Pembe Derin Oygar

and 4 more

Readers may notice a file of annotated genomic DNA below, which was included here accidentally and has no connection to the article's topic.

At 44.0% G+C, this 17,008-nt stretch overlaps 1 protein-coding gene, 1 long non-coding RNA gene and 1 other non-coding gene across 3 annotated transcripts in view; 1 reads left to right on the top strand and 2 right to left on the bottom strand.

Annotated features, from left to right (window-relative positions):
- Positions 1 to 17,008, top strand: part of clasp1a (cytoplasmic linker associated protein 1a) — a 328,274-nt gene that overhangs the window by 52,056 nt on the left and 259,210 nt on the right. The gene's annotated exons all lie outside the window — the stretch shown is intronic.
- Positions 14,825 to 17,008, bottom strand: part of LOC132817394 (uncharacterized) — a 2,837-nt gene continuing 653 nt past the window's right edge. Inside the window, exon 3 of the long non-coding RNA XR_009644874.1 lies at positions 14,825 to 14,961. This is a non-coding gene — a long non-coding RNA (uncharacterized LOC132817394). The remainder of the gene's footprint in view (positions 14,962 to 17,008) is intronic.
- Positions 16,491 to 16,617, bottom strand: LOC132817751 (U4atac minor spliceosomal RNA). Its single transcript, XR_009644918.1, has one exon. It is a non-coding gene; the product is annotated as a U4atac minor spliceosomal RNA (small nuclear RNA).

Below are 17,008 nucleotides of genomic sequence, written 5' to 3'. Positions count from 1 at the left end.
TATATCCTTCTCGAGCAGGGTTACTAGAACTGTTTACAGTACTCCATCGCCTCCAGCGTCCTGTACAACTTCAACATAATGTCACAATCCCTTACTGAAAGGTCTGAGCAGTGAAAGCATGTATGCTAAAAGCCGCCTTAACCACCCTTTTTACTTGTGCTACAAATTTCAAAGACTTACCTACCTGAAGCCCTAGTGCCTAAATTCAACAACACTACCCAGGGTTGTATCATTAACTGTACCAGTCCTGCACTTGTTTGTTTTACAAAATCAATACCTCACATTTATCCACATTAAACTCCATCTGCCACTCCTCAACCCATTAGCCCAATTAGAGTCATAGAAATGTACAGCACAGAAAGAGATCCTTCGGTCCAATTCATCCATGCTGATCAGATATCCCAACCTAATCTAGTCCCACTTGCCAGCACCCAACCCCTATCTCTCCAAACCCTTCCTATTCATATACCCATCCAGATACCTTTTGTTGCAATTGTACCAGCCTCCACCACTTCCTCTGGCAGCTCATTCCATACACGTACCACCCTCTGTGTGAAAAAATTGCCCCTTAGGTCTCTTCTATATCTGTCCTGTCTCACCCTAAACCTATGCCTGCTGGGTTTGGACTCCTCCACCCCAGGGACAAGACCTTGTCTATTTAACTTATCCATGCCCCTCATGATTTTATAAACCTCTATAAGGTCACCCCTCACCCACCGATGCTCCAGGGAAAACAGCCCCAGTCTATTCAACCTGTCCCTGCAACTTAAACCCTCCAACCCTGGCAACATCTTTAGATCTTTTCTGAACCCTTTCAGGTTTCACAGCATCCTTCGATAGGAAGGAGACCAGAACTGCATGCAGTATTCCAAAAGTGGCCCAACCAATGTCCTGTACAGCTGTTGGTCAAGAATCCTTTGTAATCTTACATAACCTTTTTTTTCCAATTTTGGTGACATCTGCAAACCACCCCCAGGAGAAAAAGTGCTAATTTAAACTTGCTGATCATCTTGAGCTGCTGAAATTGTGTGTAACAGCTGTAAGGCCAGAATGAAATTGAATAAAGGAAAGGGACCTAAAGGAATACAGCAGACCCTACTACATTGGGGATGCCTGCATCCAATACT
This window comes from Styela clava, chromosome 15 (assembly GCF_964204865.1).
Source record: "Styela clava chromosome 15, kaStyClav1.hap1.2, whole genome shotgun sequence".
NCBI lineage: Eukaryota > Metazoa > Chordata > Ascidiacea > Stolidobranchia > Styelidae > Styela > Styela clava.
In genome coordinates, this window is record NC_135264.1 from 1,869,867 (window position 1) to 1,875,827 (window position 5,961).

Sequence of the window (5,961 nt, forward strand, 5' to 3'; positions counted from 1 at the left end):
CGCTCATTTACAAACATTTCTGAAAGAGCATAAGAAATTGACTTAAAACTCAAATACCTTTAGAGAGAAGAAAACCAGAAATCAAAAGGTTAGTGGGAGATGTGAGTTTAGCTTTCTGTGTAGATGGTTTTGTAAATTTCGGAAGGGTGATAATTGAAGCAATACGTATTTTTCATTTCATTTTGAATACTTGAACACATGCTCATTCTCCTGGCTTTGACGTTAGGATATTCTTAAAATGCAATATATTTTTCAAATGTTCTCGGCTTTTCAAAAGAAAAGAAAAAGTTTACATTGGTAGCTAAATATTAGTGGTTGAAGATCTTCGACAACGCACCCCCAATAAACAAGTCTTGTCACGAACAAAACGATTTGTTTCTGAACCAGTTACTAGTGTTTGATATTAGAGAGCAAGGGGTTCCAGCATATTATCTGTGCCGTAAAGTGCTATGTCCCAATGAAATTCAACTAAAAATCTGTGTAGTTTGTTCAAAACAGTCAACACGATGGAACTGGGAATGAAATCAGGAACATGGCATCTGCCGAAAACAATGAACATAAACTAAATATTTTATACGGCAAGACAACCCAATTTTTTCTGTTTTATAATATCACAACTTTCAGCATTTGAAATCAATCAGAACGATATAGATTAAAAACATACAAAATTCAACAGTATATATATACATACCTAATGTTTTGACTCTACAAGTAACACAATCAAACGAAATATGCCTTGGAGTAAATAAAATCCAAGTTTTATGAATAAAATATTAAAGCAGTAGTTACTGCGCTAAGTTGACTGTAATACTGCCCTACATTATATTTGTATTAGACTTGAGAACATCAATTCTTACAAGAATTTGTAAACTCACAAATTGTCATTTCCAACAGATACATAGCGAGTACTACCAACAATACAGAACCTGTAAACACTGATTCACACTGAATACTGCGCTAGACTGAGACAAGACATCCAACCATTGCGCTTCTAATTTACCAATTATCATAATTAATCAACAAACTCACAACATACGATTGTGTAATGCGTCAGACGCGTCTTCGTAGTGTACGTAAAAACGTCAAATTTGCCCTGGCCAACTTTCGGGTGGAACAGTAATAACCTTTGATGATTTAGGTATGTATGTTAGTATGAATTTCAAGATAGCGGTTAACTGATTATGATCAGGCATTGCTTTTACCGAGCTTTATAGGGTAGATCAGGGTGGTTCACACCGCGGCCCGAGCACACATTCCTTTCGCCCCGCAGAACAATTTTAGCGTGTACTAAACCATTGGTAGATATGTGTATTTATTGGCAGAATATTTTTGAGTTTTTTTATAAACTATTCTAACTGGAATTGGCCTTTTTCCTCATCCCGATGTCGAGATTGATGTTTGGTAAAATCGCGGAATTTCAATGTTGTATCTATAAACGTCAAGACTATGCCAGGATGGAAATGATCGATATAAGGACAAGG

To the editor:Hypereosinophilic syndrome is a diverse group of disorders with eosinophilia and end-organ damage. Any organ system may be involved, cardiopulmonary and neurologic diseases being the most common causes of morbidity and mortality1. HES is more commonly seen in adults but has been reported in pediatric population as well. Formerly pediatric patients who present with marked eosinophilia (1500/mm3) for at least 6 months’ duration without other known causes of eosinophilia and with evidence of organ involvement used to be diagnosed as HES. Recently the International Cooperative Working Group on Eosinophil Disorders (ICOG-EO) defined HES as blood hypereosinophilia (HE) or tissue HE associated with HE-related organ damage irrespective of time (precluding the absence of an alternative diagnosis for the organ dysfunction)2 . 2019 ended with the emergence of a novel coronavirus, SARS-Co-V2, leading to a pandemic with a high attack rate causing COVID-19 disease. Since the beginning of pandemic pulmonary findings defined for COVID-19 are considered to be pathognomonic hence, chest tomography is suggested to be superior to polymerase chain reaction tests in the diagnosis of adult COVID-19 patients3.16 -year- old female referred with the diagnosis of COVID-19 pneumonia and myocarditis. She had worsening cough for the last 10 days, initially diagnosed with pneumonia and started on antibiotics. Upon becoming dyspneic and feverish she was hospitalized. Computed tomography (CT) of the chest was reported to be suggestive of COVID-19 with bilateral peripheral consolidation areas and nodules with surrounding ground glass appearance (Figure 1a,b). Her COVID-19 PCR was negative for 3 times during this 10-day course of illness. Echocardiography revealed findings consistent with myocarditis. She was started on favipravir and intravenous immunoglobulin (IVIG) and referred to our hospital for potential extracorporeal membrane oxygenation (ECMO) requirement. On admission, her physical examination revealed tachycardia, tachypnea and hypoxia, subcostal and suprasternal retractions and bilaterally diminished breath sounds, no hepatosplenomegaly was present.Laboratory findings were white blood cell count (WBC) 29200 /mm3(4100-11200), absolute eosinophil count (AEC) 16370 /mm3 (100-500), hemoglobin (Hb) 12.5 g/dl (11.7-15.5 ) , thrombocyte count 406 000/ mm3(159000-388000), peripheral blood smear revealed 68% eosinophils. Cardiac enzymes were elevated; brain natriuretic peptide (BNP) 725.4 pg /ml (0-100), troponin -I 3769.5 ng/l (8.4-18.3), creatinine kinase myocardial band (CK-MB) 26.1µg/l (0.6-6.3) , alanine transferase (ALT) 31U/l, (<39)aspartic acid transferase (AST) 44 U/l (<56). Electrocardiogram (ECG) was at sinus rhythm, with normal PR and QT intervals. The voltages were suppressed, and there was no negative T-waves. Echocardiogram was repeated confirming myocarditis with a hypokinetic area on the apex of left ventricle. COVID PCR test repeated and found to be negative on two occasions obtained at 24 hours interval. She had been diagnosed with asthma for the last 2 years with frequent attacks and was on combined formoterol and budesonide inhaler treatment. There was no history of sinusitis or rash. Abdominal ultrasonography was normal. Stool examination revealed no parasites, there was no history of drugs. CMV, Herpes, EBV, Hepatitis B and C, Parvovirus serology and PCR were negative. Anti-neutrophil cytoplasmic antibody (ANCA) was also negative and total Ig E was 1796 mg/dl (1.31-165), Vitamin B12 level was 227ng/L (200-590). Bone marrow aspiration revealed increased numbers of eosinophilic precursor cells (14% eosinophilic metamyelocytes) as well as mature eosinophils (34%) with no malignant cell and no cytogenetic abnormalities (Figure 1). Bone marrow biopsy showed a normocellular marrow with increased eosinophilic precursors, except reticulin fibrosis and mast cells. Flow cytometric evaluation showed no atypical population, JAK2V617F mutation was negative, and leukemia defining translocations including BCR/ABL1, CBFB/MYH11 were negative. Clonal hyper-eosinophilia associated rearrangements including PDGFRA, PDGFRB, FGFR1 were also negative. Upon re-evaluation of chest CT with these clinical and laboratory findings, radiology department stated that HES or Churg-Strauss should be considered as potential diagnoses as well as COVID-19 (Figure 2). CT-angiography showed no findings of vasculitis or vascular occlusion.The patient was given high flow oxygen support, started on teicoplanin, meropenem and clarithromycin, carvedilol, enalapril and pulse methyl prednisolone treatments. On the 5th day of treatment WBC and AEC declined to 8200 /mm3 and 0 /mm3respectively. Corticosteroid dose was tapered gradually; at the end of 4 weeks WBC and AEC were 14300/mm3 and 0/mm3 respectively. After treatment, control chest CT showed regression of lung involvement findings ( Figure 3).Since December 2019 the whole world is struggling with a novel corona virus pandemic and COVID-19, the disease it leads to. With a high attack rate and so many deaths, it is quite understandable that COVID-19 has become number one priority diagnosis in everyday practice. The sensitivity and practicality of molecular tests has been an issue since the beginning of the pandemic and chest CT is claimed to be more accurate than PCR 4 in the diagnosis of COVID-19 which seems to set a bias in the interpretation of chest CTs. On the other hand, whether CT is superior in diagnosis of COVID-19 in pediatric patients who experience viral pneumonia more frequently compared to adults is yet to be determined. Whether there is a pandemic or not one has to remember that the art and creativity of medicine is to evaluate every symptom and sign on a patient-based approach in order to make the correct diagnosis.